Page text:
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The shape of things to come: straightened croissants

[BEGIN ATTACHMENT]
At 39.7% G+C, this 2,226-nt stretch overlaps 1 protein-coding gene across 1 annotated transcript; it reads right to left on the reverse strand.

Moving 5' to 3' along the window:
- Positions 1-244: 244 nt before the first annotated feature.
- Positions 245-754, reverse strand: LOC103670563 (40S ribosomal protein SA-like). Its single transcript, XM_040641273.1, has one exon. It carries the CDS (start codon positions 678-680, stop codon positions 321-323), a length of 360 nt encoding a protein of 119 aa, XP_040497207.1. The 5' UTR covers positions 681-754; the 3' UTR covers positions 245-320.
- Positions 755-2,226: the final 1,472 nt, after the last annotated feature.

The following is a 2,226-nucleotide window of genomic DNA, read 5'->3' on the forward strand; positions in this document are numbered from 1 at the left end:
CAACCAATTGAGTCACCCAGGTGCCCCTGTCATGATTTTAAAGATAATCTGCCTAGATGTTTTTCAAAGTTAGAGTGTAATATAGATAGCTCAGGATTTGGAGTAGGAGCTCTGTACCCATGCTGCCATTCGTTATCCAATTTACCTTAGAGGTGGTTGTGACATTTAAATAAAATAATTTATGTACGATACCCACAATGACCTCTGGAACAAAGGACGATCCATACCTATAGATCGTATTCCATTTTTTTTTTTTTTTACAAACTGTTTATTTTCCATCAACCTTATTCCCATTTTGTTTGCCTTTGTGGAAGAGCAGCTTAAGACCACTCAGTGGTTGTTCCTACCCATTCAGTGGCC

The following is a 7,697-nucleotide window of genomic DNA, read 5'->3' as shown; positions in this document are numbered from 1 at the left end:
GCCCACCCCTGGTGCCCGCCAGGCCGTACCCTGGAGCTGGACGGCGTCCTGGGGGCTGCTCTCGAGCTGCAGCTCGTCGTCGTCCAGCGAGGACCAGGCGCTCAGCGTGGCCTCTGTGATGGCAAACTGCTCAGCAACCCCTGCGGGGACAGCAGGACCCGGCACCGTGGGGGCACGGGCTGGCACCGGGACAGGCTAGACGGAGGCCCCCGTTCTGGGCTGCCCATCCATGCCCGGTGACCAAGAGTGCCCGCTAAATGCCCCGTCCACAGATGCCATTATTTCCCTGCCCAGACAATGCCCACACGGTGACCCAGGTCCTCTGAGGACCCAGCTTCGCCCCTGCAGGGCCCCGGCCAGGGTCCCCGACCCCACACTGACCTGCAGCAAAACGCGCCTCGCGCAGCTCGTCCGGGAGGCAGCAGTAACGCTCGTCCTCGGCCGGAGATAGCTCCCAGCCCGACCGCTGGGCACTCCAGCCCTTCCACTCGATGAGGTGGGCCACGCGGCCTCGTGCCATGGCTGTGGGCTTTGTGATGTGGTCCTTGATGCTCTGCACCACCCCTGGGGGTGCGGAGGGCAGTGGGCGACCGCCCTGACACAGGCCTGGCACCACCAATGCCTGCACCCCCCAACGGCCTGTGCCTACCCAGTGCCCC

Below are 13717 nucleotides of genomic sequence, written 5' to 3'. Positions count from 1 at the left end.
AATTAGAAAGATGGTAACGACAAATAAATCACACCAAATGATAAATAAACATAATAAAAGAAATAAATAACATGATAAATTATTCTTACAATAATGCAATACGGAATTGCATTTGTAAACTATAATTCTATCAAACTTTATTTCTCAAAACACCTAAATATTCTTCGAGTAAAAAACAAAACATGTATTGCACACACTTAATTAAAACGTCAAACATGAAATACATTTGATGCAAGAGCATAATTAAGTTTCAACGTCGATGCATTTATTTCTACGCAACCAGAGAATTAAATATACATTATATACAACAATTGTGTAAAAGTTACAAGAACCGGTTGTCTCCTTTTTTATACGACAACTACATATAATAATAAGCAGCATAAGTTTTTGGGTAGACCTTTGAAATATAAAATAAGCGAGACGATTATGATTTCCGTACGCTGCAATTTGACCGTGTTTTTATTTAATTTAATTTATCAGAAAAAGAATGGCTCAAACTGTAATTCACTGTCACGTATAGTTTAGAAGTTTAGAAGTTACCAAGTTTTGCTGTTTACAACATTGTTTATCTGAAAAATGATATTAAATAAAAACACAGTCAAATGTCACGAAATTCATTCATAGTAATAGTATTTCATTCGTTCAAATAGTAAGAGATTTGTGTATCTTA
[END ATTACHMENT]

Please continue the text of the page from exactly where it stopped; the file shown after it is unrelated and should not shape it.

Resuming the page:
Is a straightened croissant a croissant? Semantically it is not, and neither in reality, argues Adam Gopnik in The New Yorker in view of the decision by British supermarket chain Tesco to discontinue to horn shaped pastry in favor of the straight one. Tesco claims the latter is easier on those who cut it up to spread butter, jam or marmalade. An entertaining and enlightening exchange ensued at Verb. Our partner in Fort Lauderdale swore over his life for the quality of Croissan’Time, the French bakery near his home where he gets his fare, whereas our partner in Venice would not change those he has for breakfast at the Caffè Rosso. Our partner in Buenos Aires shed light on the myths surrounding the origin of this pastry, possibly only second to the bread in its universality (or perhaps that honor should go to the pizza, that discovery that Marco Polo claimed to have brought from Mongol lands yet it had strangely vanished there until reintroduced from the West much more recently): the most common version is that the Turks commanded by Kara Mustafa Pasha were preparing to take Vienna by assault after laying siege for over two months, “but they were not counting on that guild that never sleeps: the bakers, who raised the alarm and helped defend the city.” In celebration, the bakers created the ancestor of today’s croissant, which was known as “lune croissant.” A second, less known version has a certain Kolschitzky, either a soldier or businessman, who infiltrated Turkish troops, and learned their plans, helping plan the defeat of the Ottomans: bakers paid homage to him with a creation called halmbond, apparently the predecessor of today’s croissant. There is yet a third, mostly ignored version, according to which the origins go back to an Austrian convent where nuns baked little bread rolls shaped like ram horns. In any case, the croissant apparently was introduced by Marie Antoinette in France after arriving from Austria to wed Louis XVI in what would prove a fateful marriage. As fateful as the date when the Viennese and their allies thronged out of the gates of the walls to defend themselves against the Ottomans in 1683, on September 11th.


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